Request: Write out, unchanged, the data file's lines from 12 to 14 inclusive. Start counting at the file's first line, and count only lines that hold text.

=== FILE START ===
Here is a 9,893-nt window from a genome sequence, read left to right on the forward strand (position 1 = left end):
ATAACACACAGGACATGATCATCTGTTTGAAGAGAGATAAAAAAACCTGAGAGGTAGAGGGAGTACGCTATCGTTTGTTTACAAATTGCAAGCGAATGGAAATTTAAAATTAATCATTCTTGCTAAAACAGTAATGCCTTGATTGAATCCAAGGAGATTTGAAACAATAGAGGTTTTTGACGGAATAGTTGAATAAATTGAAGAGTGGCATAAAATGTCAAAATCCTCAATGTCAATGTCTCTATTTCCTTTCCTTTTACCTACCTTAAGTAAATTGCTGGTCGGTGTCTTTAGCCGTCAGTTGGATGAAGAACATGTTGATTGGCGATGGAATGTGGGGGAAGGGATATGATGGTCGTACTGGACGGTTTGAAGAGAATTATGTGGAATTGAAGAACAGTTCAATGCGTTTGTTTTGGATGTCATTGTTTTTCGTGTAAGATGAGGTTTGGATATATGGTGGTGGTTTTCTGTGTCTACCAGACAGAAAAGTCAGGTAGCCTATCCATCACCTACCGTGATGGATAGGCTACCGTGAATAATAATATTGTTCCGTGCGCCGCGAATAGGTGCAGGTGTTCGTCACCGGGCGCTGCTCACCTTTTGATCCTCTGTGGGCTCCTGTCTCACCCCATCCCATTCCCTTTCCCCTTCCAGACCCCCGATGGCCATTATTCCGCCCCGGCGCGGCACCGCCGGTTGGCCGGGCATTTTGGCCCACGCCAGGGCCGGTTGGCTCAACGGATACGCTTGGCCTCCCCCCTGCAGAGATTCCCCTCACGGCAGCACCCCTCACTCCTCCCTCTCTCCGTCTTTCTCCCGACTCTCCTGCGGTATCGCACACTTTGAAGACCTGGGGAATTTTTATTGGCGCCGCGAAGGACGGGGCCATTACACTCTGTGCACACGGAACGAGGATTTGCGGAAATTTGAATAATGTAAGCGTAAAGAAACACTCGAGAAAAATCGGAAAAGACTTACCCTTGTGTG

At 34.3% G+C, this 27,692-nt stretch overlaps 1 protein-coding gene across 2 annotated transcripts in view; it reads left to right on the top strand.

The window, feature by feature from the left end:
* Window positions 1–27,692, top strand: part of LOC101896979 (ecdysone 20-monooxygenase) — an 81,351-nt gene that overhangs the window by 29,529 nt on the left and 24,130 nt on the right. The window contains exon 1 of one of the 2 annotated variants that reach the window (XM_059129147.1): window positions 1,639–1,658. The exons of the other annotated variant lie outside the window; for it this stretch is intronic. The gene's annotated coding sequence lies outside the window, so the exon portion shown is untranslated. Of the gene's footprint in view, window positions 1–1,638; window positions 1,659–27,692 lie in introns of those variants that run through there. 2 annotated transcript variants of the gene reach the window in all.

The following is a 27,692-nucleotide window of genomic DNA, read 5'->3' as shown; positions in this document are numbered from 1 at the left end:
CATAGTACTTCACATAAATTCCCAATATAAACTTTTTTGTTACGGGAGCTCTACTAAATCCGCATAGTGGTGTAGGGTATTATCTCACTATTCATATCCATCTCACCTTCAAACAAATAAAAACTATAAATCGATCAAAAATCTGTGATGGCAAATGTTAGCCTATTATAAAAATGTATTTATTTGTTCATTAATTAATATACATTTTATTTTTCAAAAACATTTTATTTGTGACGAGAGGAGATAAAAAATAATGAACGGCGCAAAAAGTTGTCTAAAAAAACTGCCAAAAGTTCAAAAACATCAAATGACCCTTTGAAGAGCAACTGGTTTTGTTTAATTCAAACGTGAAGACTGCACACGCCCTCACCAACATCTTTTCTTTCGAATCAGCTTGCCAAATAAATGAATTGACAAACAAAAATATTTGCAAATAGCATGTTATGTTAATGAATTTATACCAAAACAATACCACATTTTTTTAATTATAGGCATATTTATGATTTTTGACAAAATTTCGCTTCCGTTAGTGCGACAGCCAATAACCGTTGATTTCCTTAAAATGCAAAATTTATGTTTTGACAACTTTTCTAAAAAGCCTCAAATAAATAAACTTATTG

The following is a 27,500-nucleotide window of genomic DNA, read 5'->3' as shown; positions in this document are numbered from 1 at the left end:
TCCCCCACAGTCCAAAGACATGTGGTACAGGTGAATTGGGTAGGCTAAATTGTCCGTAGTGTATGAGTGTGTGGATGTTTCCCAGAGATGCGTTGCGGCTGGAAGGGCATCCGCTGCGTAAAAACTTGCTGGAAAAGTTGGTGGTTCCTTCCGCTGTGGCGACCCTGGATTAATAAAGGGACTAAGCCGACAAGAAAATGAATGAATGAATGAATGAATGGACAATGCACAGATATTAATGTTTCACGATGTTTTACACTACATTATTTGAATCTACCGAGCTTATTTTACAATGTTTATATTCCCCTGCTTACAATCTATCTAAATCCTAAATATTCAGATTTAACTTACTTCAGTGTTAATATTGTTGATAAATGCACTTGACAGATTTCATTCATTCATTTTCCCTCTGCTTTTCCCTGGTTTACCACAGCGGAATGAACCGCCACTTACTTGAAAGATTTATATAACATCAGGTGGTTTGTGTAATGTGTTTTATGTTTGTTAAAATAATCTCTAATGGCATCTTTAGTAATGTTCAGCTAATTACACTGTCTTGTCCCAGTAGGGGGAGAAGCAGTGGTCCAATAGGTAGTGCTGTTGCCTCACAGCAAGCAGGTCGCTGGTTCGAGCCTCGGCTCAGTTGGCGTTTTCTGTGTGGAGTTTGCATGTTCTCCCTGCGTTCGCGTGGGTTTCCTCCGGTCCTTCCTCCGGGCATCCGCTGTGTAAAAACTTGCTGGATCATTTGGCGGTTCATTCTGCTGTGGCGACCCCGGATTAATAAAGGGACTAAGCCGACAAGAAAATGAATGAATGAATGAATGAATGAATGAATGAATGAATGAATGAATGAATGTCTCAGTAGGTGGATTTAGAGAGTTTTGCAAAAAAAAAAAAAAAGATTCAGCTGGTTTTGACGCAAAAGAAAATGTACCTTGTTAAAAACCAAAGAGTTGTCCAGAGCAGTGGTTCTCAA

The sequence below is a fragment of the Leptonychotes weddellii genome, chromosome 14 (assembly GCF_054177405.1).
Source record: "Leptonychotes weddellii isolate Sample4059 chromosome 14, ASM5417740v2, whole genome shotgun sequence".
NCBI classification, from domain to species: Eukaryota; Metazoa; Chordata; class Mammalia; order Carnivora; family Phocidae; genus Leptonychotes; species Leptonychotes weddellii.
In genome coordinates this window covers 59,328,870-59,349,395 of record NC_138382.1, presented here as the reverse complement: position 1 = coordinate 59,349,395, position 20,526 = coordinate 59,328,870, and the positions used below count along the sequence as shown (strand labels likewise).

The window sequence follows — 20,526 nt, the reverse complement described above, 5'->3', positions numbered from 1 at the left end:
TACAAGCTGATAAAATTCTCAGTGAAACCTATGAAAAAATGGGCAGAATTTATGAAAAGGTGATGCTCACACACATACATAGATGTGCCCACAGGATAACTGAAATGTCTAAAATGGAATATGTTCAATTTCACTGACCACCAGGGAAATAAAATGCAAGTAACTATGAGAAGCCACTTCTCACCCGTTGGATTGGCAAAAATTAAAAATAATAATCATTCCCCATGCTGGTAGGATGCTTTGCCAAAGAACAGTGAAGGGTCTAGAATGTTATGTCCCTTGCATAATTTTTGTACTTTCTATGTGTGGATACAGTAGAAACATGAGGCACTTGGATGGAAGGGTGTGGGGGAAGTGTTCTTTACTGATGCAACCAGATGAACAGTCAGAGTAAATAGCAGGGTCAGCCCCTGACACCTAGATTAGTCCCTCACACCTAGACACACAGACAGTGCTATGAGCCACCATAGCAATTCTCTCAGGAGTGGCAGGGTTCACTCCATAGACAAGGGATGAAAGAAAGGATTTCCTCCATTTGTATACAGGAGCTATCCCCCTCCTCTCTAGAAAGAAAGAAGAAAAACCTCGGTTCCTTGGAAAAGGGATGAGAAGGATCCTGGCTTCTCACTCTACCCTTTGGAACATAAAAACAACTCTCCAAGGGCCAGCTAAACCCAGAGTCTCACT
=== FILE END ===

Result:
NCBI classification, from domain to species: Eukaryota; Metazoa; Chordata; class Mammalia; order Carnivora; family Phocidae; genus Leptonychotes; species Leptonychotes weddellii.
In genome coordinates this window covers 59,328,870-59,349,395 of record NC_138382.1, presented here as the reverse complement: position 1 = coordinate 59,349,395, position 20,526 = coordinate 59,328,870, and the positions used below count along the sequence as shown (strand labels likewise).

The window sequence follows — 20,526 nt, the reverse complement described above, 5'->3', positions numbered from 1 at the left end: